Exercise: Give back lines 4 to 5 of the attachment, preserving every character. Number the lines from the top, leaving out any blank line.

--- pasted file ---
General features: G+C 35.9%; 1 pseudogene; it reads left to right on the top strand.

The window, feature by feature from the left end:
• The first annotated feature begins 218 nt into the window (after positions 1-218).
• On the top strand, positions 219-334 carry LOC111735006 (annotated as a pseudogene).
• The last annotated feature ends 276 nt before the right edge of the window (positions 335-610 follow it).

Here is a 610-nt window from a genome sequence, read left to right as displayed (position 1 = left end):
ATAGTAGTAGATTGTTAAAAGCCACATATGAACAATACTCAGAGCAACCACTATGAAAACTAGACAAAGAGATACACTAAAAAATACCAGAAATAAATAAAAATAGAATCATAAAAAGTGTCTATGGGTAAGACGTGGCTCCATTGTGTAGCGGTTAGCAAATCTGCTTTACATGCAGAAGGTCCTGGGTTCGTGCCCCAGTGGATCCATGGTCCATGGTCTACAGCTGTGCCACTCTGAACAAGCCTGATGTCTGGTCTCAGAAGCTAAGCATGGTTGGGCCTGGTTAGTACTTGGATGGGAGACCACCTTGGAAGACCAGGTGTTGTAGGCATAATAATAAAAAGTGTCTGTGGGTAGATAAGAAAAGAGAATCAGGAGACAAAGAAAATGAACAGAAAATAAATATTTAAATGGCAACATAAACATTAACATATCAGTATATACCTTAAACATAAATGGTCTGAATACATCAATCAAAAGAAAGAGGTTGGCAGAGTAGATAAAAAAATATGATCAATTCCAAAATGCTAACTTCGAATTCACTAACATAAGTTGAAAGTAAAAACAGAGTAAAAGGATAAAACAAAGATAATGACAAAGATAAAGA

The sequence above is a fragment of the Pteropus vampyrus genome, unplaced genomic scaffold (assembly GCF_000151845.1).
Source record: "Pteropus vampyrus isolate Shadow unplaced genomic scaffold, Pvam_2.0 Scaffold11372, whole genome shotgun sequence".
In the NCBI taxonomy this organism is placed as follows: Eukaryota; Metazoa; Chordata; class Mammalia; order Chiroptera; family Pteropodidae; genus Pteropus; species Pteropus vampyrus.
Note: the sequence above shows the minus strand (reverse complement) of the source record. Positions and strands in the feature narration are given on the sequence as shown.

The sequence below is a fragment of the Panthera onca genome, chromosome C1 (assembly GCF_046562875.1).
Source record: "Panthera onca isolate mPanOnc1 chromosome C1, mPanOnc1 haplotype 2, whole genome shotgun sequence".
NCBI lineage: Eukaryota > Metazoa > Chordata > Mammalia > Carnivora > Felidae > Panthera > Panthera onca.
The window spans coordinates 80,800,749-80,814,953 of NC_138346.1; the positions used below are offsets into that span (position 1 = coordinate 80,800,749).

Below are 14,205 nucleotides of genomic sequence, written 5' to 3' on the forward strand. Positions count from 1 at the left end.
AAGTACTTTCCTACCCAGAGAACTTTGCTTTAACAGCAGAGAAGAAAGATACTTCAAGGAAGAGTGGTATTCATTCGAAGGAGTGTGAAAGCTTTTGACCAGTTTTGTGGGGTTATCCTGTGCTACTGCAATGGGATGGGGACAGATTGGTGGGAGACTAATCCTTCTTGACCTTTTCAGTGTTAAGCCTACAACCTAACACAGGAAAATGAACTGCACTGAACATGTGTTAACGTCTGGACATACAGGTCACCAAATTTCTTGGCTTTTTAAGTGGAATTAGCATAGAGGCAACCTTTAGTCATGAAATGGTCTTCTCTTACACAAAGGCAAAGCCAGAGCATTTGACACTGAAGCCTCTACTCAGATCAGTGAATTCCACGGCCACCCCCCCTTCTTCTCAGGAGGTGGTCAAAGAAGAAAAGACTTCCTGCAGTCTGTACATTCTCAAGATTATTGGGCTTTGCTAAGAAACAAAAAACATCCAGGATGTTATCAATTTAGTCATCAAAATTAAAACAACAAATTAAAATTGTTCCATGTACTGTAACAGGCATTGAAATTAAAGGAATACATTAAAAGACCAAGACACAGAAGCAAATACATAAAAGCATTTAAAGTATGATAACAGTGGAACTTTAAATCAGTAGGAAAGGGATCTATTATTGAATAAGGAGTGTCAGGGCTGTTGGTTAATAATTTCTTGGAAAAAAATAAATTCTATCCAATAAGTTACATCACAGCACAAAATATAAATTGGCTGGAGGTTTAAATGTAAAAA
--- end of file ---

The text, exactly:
• On the top strand, positions 219-334 carry LOC111735006 (annotated as a pseudogene).
• The last annotated feature ends 276 nt before the right edge of the window (positions 335-610 follow it).